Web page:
About the Site:
VDL Garden House and Rooftop Solarium (1939-44)
In 1939 a major addition was built in the garden facing the rear street edge of the property. Labeling the space a “garage” with minimal set-back to pass plan check and to secure a building permit, it became “the Play Room” to accommodate the three active Neutra boys, Frank, Dion, and Raymond, keeping them apart from the serious architectural practice in the main house. The link from this new addition to the original house was at ground level and separated the garden into north and south patios. Neutra called it VDL-A, or the Garden House.

Another change came in 1944 when the open rooftop solarium was itself roofed over and partially enclosed, largely in glass to maintain the open view and provide wind shelter. Adjacent to this new penthouse a large portion of the roof was covered by an architectural trellis of beams and columns.

Remnants of VDL
The lowest level of the 1932 VDL I structure, shown as a garage on the building plans, actually contained a darkroom, a bedroom-study, and a place for storing architectural prints and negatives. Richard Neutra specially designed a garage door, to contain a window and a conventional door. On the many nice California days, the garage door could be left open to connect the interior space to an outdoor patio. A built-in bunk bed with a second panel was built for Richard Neutra's youngest son when he occupied the space in the 1940s. After this it served as a dwelling for student architects who worked in the upstairs office. Among these students was Bruce Schneider-Wessling, who later became a professor of architecture in Munich and a recipient of Cal Poly's Neutra Medal in 1985.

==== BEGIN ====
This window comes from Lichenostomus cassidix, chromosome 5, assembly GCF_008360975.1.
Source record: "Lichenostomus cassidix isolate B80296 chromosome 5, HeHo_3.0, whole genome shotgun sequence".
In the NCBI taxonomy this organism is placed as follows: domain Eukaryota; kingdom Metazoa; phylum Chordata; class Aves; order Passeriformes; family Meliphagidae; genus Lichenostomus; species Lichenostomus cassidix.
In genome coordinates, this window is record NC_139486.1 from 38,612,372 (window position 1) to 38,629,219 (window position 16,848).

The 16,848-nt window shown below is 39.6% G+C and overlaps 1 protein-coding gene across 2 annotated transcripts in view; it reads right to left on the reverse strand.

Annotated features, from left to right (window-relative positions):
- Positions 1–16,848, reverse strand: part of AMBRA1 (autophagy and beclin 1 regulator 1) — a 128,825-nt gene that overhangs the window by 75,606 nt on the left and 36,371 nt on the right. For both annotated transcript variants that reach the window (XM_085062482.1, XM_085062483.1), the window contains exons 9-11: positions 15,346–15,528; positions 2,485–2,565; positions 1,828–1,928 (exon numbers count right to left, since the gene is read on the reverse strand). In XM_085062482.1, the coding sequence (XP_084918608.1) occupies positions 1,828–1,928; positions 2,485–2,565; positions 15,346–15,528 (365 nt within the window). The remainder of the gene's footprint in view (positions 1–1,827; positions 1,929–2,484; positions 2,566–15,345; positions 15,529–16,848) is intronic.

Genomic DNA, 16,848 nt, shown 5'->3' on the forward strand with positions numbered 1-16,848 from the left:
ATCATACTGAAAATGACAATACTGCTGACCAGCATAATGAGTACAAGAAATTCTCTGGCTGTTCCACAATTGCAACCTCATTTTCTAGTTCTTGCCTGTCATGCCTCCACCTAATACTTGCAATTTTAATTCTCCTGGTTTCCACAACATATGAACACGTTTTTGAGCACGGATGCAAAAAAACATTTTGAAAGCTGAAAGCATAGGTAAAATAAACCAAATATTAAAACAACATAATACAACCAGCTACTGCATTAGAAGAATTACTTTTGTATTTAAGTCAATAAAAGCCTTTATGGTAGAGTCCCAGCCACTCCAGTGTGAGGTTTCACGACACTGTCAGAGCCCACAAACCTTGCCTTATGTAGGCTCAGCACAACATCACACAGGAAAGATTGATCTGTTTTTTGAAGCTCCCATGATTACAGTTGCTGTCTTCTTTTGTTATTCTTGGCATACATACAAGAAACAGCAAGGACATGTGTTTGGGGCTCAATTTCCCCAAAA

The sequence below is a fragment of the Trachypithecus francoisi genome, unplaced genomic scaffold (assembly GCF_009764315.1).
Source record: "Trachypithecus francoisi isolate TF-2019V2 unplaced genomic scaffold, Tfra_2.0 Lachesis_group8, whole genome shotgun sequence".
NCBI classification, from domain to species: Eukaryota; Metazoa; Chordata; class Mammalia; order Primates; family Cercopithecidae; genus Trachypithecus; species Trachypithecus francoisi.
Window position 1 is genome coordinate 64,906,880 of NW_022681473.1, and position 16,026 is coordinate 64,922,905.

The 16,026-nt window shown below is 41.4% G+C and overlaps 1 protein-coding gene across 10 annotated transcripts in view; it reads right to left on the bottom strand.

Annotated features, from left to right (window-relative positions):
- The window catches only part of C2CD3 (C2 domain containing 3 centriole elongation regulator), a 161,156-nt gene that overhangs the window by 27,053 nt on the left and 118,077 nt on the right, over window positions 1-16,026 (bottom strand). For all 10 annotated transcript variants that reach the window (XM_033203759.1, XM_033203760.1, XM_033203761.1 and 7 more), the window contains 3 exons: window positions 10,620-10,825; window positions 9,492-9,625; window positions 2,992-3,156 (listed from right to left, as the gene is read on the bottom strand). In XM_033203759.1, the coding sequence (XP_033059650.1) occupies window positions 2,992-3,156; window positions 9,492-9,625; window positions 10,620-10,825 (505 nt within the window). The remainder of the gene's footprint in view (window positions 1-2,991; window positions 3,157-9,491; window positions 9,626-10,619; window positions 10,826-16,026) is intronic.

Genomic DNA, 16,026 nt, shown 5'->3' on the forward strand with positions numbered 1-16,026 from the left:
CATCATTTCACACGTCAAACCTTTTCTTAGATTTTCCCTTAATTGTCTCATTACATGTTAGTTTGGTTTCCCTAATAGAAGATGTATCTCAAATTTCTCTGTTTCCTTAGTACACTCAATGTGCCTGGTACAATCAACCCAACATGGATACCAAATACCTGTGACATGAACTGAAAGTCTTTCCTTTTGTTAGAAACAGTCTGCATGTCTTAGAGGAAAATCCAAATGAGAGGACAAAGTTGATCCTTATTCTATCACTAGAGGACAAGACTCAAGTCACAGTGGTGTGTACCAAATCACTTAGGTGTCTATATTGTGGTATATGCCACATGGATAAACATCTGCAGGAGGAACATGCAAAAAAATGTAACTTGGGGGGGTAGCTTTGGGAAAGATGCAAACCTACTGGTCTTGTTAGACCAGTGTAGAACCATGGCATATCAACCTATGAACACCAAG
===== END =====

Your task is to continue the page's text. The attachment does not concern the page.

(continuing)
These "garage" areas and the prefabricated concrete rafters above them survived the 1963 fire. In 1966 the darkroom was converted into a demonstration facility for hydroponically grown plants, a technology of interest to Richard Neutra. The student architects' room was for some reason cleared of much of built in furniture, which needs to be restored.
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